Amateur Journalism: First-person Storytelling in "Making a Homicide"
For this assignment I went back to my sports roots and looked at the source of some of the highest paid amateur journalists in the world; The Players’ Tribune.
The Players’ Tribune offers first-person stories from athletes around the world from a bevy of sports, ranging from Mr. #MambaDay himself, Kobe Bryant, to college athletes writing heartfelt letters to their fans or future employers, and many more. The site aims to “bring fans closer than ever to the games they love," by showcasing the personal musings of pro and amateur athletes.
Now on to the specific example of amateur journalism I looked at. There’s an incredible amount of content on The Players’ Tribune, including a cool piece about NBA star Kevin Durant working as a photographer at the Super Bowl and another topical feature about CJ McCollum’s penchant for journalism. I was going to choose one of those stories until I read this one, the story of streetball legend Corey “Homicide” Williams as told by the man himself.
On a scale of remarkably good to particularly bad, this one was incredible. It was particularly bad….ass. It was badass. This story is fantastic and the epitome of, at least to me, what amateur journalism is meant to be. It’s someone talking about their life using their own words. It might not be the most refined, rule-abiding piece of writing (he writes the F word nine times), but Homicide tells the story in a personal, intense, amusing way that a beat writer meeting him for the first or second time couldn’t possibly come close to. He communicates his intensity, love and passion for basketball through his writing. If you read just the words alone, you know he'd kick your ass in basketball.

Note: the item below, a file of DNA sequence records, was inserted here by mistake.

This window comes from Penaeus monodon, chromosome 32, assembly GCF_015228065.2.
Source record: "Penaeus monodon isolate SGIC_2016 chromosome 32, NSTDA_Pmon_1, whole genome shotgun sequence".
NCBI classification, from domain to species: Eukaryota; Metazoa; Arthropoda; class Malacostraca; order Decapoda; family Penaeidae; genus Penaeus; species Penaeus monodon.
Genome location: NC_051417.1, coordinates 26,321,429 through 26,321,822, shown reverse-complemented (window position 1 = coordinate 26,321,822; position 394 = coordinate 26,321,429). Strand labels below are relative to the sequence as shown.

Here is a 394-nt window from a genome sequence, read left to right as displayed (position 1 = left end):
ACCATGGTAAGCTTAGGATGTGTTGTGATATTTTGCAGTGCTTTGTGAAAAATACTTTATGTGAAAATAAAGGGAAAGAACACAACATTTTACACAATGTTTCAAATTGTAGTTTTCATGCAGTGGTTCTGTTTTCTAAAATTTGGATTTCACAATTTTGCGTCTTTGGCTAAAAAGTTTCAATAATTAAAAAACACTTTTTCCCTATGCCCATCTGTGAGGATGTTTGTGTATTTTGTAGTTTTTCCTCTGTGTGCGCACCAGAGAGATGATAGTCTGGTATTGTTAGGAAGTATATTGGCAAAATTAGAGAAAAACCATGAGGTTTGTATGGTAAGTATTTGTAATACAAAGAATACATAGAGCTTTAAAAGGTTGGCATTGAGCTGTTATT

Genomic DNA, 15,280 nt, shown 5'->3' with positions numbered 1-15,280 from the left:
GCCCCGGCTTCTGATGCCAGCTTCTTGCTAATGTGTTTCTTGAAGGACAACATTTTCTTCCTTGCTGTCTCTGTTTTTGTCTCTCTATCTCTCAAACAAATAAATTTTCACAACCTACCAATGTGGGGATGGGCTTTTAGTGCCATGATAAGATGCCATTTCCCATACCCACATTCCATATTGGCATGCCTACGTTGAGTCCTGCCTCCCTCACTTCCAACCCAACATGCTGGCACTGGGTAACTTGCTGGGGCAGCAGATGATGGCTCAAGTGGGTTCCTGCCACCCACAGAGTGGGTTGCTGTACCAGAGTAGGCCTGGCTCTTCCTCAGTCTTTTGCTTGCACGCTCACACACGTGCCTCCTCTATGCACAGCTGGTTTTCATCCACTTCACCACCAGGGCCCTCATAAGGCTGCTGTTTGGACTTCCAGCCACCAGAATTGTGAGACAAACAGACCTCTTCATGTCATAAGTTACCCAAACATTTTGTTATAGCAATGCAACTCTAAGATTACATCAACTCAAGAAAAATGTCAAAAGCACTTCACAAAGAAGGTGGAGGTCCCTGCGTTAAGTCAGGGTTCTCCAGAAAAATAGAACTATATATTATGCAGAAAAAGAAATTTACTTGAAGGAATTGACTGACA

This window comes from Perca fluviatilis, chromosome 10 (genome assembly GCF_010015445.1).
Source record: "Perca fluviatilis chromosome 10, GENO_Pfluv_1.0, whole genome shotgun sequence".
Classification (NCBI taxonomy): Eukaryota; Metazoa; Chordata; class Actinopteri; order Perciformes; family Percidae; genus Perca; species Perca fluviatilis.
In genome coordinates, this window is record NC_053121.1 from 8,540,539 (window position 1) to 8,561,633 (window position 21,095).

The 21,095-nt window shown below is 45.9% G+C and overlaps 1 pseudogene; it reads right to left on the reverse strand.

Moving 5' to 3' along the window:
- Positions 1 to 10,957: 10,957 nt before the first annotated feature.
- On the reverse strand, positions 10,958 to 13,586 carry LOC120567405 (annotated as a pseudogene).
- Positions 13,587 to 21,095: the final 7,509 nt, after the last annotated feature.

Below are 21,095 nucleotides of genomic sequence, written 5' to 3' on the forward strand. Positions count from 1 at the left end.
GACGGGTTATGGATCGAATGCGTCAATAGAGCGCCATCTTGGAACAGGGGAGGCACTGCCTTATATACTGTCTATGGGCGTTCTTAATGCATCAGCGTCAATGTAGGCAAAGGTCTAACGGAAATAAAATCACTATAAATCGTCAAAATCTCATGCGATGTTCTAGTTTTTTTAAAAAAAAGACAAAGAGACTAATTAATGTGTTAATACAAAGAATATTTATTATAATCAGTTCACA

While I do LOVE this piece and many others like it, journalism relying entirely, or even mostly, on amateurs is not the way to go and would make the world of journalism worse off in the long run. Pieces like this offer different perspectives and can be eye-opening or enlightening and make for great columns or features, but when it comes down to hard news, a journalist is needed. Getting first-hand accounts are valuable, but journalists should be counted on in situations that require an informational, unbiased explanation of what happened. Journalists are responsible for learning everything they can about a topic, talking to people from both sides and translating that for the layman. If all or most journalism was like Homicide's story, the world wouldn’t be as equally informed because it'd be way easier for amateurs or untrained journalists to let bias or opinion sneak in to stories and those hard, straight news stories wouldn't be communicated as effectively.